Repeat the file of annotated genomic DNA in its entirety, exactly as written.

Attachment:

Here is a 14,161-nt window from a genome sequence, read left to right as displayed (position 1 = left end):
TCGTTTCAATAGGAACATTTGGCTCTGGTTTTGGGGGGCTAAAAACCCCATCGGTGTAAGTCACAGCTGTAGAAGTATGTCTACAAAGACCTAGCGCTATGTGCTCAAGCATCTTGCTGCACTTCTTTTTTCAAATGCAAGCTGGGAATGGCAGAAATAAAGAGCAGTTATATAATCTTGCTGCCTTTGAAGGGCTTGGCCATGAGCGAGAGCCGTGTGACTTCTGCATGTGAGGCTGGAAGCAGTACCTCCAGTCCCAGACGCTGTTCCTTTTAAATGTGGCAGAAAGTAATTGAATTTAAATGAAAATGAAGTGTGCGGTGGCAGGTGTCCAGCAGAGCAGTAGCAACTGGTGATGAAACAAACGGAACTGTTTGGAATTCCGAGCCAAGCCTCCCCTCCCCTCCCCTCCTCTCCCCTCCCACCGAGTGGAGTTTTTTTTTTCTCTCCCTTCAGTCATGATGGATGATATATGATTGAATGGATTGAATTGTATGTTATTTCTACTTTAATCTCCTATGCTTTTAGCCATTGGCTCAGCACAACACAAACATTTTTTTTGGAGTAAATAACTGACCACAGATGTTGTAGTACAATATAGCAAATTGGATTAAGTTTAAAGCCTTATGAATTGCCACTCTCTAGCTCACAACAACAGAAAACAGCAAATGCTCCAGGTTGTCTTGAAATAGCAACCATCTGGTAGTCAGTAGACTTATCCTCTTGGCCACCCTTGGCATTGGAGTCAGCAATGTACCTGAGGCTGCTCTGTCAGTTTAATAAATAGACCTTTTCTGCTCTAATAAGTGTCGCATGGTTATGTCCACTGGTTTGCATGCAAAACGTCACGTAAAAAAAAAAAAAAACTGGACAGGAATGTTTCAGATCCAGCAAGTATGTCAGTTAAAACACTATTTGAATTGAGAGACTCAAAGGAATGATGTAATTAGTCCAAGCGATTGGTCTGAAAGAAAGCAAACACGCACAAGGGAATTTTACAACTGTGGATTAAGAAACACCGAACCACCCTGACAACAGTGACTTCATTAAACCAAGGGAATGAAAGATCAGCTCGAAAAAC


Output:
Here is a 14,161-nt window from a genome sequence, read left to right as displayed (position 1 = left end):
TCGTTTCAATAGGAACATTTGGCTCTGGTTTTGGGGGGCTAAAAACCCCATCGGTGTAAGTCACAGCTGTAGAAGTATGTCTACAAAGACCTAGCGCTATGTGCTCAAGCATCTTGCTGCACTTCTTTTTTCAAATGCAAGCTGGGAATGGCAGAAATAAAGAGCAGTTATATAATCTTGCTGCCTTTGAAGGGCTTGGCCATGAGCGAGAGCCGTGTGACTTCTGCATGTGAGGCTGGAAGCAGTACCTCCAGTCCCAGACGCTGTTCCTTTTAAATGTGGCAGAAAGTAATTGAATTTAAATGAAAATGAAGTGTGCGGTGGCAGGTGTCCAGCAGAGCAGTAGCAACTGGTGATGAAACAAACGGAACTGTTTGGAATTCCGAGCCAAGCCTCCCCTCCCCTCCCCTCCTCTCCCCTCCCACCGAGTGGAGTTTTTTTTTTCTCTCCCTTCAGTCATGATGGATGATATATGATTGAATGGATTGAATTGTATGTTATTTCTACTTTAATCTCCTATGCTTTTAGCCATTGGCTCAGCACAACACAAACATTTTTTTTGGAGTAAATAACTGACCACAGATGTTGTAGTACAATATAGCAAATTGGATTAAGTTTAAAGCCTTATGAATTGCCACTCTCTAGCTCACAACAACAGAAAACAGCAAATGCTCCAGGTTGTCTTGAAATAGCAACCATCTGGTAGTCAGTAGACTTATCCTCTTGGCCACCCTTGGCATTGGAGTCAGCAATGTACCTGAGGCTGCTCTGTCAGTTTAATAAATAGACCTTTTCTGCTCTAATAAGTGTCGCATGGTTATGTCCACTGGTTTGCATGCAAAACGTCACGTAAAAAAAAAAAAAAACTGGACAGGAATGTTTCAGATCCAGCAAGTATGTCAGTTAAAACACTATTTGAATTGAGAGACTCAAAGGAATGATGTAATTAGTCCAAGCGATTGGTCTGAAAGAAAGCAAACACGCACAAGGGAATTTTACAACTGTGGATTAAGAAACACCGAACCACCCTGACAACAGTGACTTCATTAAACCAAGGGAATGAAAGATCAGCTCGAAAAAC